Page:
Demystifying 802.15.4 and ZigBee速 White Paper
Abstract Creating wireless networks can be done using a variety of RF protocols. Some protocols are proprietary to individual vendors, and others are industry standards. This white paper explores the ZigBee protocol industry standard for data transmission, and the IEEE 802.15.4 protocol on which it was built. This paper defines the frequencies used, the bandwidth it occupies, and networking features unique to each of these protocols and explore the features they were designed to use.
White Paper 802.15.4 802.15.4 is a standard for wireless communication issued by the IEEE (Institute for Electrical and Electronics Engineers). The IEEE is a technical professional association that has written numerous standards to promote growth and interoperability of existing and emerging technologies. IEEE has published the standards that define communication in areas such as the Internet, PC peripherals, industrial communication and wireless technology. As a few examples, the IEEE 802.11 standard defines communication for wireless LAN and 802.16 defines communication for broadband wireless Metropolitan Area Networks. While both of those wireless standards are concerned with higher bandwidth Internet access applications, 802.15.4 was developed with lower data rate, simple connectivity and battery application in mind. The 802.15.4 standard specifies that communication can occur in the 868-868.8 MHz, the 902-928 MHz or the 2.400-2.4835 GHz Industrial Scientific and Medical (ISM) bands. While any of these bands can technically be used by 802.15.4 devices, the 2.4 GHz band is more popular as it is open in most of the countries worldwide. The 868 MHz band is specified primarily for European use, whereas the 902-928 MHz band can only be used in the United States, Canada and a few other countries and territories that accept the FCC regulations. The 802.15.4 standard specifies that communication should occur in 5 MHz channels ranging from 2.405 to 2.480 GHz. In the 2.4 GHz band, a maximum over-the-air data rate of 250 kbps is specified, but due to the overhead of the protocol the actual theoretical maximum data rate is approximately half of that. While the standard specifies 5 MHz channels, only approximately 2 MHz of the channel is consumed with the occupied bandwidth. At 2.4 GHz, 802.15.4 specifies the use of Direct Sequence Spread Spectrum and uses an Offset Quadrature Phase Shift Keying (O-QPSK) with half-sine pulse shaping to modulate the RF carrier. The graph below shows the various channels at the spacing specified by 802.15.4.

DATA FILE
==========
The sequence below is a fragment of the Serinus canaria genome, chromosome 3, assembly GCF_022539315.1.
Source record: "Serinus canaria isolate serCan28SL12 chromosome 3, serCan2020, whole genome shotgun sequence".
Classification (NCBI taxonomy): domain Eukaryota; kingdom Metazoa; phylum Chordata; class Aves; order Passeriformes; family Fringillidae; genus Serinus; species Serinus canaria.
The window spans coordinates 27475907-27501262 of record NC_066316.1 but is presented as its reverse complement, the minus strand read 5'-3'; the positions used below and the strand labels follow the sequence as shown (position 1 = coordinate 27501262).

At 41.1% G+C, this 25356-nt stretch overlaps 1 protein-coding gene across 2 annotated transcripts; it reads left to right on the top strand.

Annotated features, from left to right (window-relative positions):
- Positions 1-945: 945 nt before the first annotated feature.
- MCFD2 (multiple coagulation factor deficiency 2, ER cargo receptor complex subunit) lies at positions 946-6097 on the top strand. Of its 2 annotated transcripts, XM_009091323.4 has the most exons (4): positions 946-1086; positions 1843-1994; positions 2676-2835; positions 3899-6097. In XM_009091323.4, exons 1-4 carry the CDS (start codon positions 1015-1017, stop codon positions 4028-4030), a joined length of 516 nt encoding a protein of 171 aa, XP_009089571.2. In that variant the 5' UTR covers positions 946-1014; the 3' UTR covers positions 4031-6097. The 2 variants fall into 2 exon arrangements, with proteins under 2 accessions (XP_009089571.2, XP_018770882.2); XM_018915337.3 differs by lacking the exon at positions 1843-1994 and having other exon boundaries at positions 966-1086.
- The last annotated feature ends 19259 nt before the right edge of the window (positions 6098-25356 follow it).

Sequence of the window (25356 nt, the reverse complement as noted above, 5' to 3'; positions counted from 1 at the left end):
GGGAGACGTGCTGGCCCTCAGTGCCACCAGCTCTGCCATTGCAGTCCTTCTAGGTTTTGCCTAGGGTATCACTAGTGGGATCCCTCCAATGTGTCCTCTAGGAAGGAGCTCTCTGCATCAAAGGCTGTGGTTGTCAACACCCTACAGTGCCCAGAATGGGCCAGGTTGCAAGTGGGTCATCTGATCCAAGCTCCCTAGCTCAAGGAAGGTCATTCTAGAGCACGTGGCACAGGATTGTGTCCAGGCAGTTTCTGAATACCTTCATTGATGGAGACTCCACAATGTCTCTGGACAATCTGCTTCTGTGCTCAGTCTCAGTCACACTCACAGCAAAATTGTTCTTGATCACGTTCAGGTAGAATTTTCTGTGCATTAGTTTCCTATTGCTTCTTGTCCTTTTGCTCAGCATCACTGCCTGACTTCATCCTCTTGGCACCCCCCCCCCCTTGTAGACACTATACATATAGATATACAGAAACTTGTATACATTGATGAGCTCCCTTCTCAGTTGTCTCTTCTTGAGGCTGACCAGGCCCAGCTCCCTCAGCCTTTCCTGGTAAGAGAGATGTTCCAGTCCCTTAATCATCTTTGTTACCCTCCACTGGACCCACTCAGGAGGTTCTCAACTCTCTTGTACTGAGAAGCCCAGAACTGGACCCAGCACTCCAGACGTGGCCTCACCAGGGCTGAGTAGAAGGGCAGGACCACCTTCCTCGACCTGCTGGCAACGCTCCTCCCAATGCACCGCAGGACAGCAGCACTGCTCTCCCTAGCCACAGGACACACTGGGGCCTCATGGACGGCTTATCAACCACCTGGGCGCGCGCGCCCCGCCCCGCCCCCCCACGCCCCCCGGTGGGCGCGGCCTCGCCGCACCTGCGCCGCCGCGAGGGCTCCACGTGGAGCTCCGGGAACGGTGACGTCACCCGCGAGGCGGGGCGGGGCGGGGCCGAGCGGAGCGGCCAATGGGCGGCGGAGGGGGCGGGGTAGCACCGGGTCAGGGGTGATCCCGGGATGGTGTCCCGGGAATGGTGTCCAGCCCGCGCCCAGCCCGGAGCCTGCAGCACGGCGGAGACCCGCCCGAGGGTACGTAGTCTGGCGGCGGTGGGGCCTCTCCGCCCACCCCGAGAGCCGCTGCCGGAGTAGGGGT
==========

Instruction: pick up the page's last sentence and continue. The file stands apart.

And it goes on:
White Paper The 802.15.4 standard allows for communication in a point-to-point or a point-to-multipoint configuration. A typical application involves a central coordinator with multiple remote nodes connecting back to this central host.
Personal Area Network (PAN) Coordinator r
Digi's XBeeâ„˘ 802.15.4 OEM RF modules can be set up to operate in a point-to-point, point-to-multipoint or a peer-to-peer configuration. While standard 802.15.4 always requires a coordinator, the Digi radios are set up so that a coordinator is not required.